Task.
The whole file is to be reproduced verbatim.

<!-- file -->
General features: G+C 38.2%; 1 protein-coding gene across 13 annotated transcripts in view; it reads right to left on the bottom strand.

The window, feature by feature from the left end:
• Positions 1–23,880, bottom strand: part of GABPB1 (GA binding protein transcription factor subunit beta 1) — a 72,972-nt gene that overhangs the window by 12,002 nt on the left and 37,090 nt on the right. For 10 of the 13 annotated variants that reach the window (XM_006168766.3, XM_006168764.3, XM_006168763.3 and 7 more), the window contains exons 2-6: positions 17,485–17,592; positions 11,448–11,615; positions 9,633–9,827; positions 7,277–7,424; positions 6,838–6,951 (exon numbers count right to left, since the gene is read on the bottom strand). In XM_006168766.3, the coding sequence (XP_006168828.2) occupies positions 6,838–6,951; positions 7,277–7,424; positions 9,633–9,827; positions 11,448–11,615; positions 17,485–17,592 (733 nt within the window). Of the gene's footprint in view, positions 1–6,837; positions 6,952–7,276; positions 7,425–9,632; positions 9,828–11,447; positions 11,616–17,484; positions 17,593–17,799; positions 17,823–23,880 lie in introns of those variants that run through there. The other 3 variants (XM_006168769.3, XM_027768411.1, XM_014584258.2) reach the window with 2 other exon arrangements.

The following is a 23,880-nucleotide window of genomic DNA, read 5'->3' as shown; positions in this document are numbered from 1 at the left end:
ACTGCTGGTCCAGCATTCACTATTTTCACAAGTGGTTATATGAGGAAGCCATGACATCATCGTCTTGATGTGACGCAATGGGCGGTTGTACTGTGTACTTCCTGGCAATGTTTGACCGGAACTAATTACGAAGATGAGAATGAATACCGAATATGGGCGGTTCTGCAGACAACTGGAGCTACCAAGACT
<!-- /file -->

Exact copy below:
General features: G+C 38.2%; 1 protein-coding gene across 13 annotated transcripts in view; it reads right to left on the bottom strand.

The window, feature by feature from the left end:
• Positions 1–23,880, bottom strand: part of GABPB1 (GA binding protein transcription factor subunit beta 1) — a 72,972-nt gene that overhangs the window by 12,002 nt on the left and 37,090 nt on the right. For 10 of the 13 annotated variants that reach the window (XM_006168766.3, XM_006168764.3, XM_006168763.3 and 7 more), the window contains exons 2-6: positions 17,485–17,592; positions 11,448–11,615; positions 9,633–9,827; positions 7,277–7,424; positions 6,838–6,951 (exon numbers count right to left, since the gene is read on the bottom strand). In XM_006168766.3, the coding sequence (XP_006168828.2) occupies positions 6,838–6,951; positions 7,277–7,424; positions 9,633–9,827; positions 11,448–11,615; positions 17,485–17,592 (733 nt within the window). Of the gene's footprint in view, positions 1–6,837; positions 6,952–7,276; positions 7,425–9,632; positions 9,828–11,447; positions 11,616–17,484; positions 17,593–17,799; positions 17,823–23,880 lie in introns of those variants that run through there. The other 3 variants (XM_006168769.3, XM_027768411.1, XM_014584258.2) reach the window with 2 other exon arrangements.

The following is a 23,880-nucleotide window of genomic DNA, read 5'->3' as shown; positions in this document are numbered from 1 at the left end:
ACTGCTGGTCCAGCATTCACTATTTTCACAAGTGGTTATATGAGGAAGCCATGACATCATCGTCTTGATGTGACGCAATGGGCGGTTGTACTGTGTACTTCCTGGCAATGTTTGACCGGAACTAATTACGAAGATGAGAATGAATACCGAATATGGGCGGTTCTGCAGACAACTGGAGCTACCAAGACT